By Margaret A. Wissman, DVM
Excerpt from BIRD TALK Magazine, May 2011 issue, with permission from its publisher, BowTie Magazines, a division of BowTie Inc. To purchase digital back issues of BIRD TALK Magazine, click here.
Allergies are somewhat of an enigma in birds. If you look up allergy in most avian textbooks, it skips from alkaline to alopecia, no mention of allergy in sight! What is an allergy?
Technically speaking an allergy is a body’s abnormal reactivity to an antigen (a substance foreign to the body, usually a protein) that evokes an immune response. An allergy is also considered to be an exaggerated or pathological reaction (such as sneezing, wheezing, itching or a rash) to substances that aren’t comparable to the effects on the average individual.
Basically, this means that an allergy is the body’s overreaction to things called allergens. When allergies are being evaluated in humans and some companion animals, it is possible to inject minute amounts of diluted allergens into the skin to test and document the body’s reactions to the injections. In some cases, blood tests can be performed to assess possible allergens, as well. But these two types of tests are not performed in our avian species.
In addition to specialized testing, sometimes the white blood cell (WBC) count and differential are utilized to look for possible allergic reactions. For example, with allergies, often one type of WBC is elevated, called the eosinophil, which can also elevate due to parasitic infestations.
Amazon parrots seem to suffer from a suspected seasonal allergic reaction involving the skin and scales of the feet and legs.
Seasonal allergies occur when a susceptible bird is exposed to allergens from flowering plants or trees. Other types of allergies occur in birds (not seasonal), most often in the respiratory systems of birds from Central or South America that live with or are exposed to the dusty birds with lots of powder down, namely species from Australia, Asia or the Pacific Islands. Food allergies are another group of allergies that aren’t considered seasonal.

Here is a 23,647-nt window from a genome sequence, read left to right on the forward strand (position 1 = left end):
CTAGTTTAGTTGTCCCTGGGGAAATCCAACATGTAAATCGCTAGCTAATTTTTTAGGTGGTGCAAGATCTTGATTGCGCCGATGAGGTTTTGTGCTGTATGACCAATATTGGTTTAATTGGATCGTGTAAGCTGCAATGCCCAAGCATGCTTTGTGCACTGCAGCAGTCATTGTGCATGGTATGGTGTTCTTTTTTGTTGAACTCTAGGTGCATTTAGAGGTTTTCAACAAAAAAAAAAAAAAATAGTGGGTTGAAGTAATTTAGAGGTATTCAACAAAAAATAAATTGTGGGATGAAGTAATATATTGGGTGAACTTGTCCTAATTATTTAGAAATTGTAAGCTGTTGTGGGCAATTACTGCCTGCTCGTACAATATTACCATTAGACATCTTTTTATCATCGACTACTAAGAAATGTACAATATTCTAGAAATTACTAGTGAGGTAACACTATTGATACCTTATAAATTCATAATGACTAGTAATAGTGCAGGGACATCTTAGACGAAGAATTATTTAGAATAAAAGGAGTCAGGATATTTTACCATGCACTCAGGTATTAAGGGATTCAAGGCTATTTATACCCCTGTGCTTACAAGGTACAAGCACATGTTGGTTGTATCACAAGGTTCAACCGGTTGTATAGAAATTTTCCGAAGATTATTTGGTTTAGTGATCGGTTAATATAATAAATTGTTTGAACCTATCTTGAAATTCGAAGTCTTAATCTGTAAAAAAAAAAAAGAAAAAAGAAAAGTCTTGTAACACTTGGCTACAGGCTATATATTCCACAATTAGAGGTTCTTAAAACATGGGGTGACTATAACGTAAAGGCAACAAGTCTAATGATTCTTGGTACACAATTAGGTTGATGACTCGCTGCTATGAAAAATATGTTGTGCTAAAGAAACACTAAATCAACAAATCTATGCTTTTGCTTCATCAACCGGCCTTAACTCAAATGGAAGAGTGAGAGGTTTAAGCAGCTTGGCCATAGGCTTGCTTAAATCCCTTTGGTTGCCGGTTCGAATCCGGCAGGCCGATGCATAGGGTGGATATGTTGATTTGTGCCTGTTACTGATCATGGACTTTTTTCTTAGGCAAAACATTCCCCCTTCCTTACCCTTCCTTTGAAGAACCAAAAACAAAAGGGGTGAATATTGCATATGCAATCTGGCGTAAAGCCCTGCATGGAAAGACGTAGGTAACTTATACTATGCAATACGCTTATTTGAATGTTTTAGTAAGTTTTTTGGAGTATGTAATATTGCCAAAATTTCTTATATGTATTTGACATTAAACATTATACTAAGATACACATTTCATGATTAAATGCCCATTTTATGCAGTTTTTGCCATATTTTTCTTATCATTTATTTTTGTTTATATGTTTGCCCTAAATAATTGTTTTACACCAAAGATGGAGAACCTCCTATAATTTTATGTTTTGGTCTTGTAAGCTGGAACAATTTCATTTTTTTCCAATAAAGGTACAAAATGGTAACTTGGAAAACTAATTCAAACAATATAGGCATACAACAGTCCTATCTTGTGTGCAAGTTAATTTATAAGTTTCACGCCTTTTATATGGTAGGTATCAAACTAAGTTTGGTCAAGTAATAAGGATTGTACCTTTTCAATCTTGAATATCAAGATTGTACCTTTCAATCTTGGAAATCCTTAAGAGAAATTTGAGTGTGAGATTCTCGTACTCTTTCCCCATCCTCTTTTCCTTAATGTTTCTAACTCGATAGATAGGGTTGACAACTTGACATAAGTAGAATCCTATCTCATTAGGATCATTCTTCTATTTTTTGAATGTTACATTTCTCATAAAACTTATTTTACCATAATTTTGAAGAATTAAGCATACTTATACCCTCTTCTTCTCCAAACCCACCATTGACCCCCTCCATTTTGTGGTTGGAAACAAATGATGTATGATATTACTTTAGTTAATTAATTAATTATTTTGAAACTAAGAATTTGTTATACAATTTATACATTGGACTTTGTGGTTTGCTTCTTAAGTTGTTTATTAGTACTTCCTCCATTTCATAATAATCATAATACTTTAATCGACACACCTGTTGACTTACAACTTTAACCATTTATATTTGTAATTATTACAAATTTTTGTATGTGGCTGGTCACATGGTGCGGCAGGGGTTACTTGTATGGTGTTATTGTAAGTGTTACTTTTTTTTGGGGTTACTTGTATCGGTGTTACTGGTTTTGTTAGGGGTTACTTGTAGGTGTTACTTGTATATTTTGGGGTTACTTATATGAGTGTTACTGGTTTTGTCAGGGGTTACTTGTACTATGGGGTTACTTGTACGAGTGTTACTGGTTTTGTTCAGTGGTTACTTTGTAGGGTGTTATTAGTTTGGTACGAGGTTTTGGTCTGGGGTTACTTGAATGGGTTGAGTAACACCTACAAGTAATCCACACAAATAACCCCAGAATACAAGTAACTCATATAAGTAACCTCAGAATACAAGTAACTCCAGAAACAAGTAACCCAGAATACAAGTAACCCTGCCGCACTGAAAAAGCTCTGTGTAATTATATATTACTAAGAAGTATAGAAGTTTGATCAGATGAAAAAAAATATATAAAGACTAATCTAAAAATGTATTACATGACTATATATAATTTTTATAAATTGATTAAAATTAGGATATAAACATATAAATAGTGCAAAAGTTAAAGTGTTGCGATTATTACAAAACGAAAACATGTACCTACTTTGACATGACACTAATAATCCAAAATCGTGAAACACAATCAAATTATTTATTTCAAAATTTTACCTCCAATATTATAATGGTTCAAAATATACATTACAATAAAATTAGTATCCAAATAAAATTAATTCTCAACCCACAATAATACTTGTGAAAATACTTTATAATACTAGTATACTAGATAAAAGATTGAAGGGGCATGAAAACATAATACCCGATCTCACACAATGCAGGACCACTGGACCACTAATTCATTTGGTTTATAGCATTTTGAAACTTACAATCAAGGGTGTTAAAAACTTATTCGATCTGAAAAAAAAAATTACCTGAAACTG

When it comes to allergies, the best advice that anyone can receive is to avoid any suspected allergens whenever possible. With each exposure, the body’s immune system may over-react more and more violently. This is called sensitization. Think of a person who is allergic to bee stings. The first exposure may elicit a strong reaction in the body, causing constriction of the airways and swelling. The second sting causes a reaction to occur more quickly, since the body recognizes the allergen, and the swelling and constriction are more serious and can prove life-threatening or fatal without immediate treatment for shock. This is why people known to be allergic to bee stings often carry an emergency treatment pack containing a pre-loaded injection pen, filled with epinephrine (also called adrenaline).
What happens when an anaphylactic allergic reaction occurs? When the body identifies the allergen, the immune system causes the release of histamine from certain cells inside the body. Histamine causes cells to leak fluid, causes itching in some tissues, and it also can cause pain at the initial site. The danger occurs when the body has an anaphylactic reaction to an allergen. When this occurs, the blood vessels dilate and the blood pressure drops, and there is constriction in the airway. This is a life-threatening situation requiring immediate treatment. Fortunately, anaphylaxis is not likely to occur with seasonal allergies.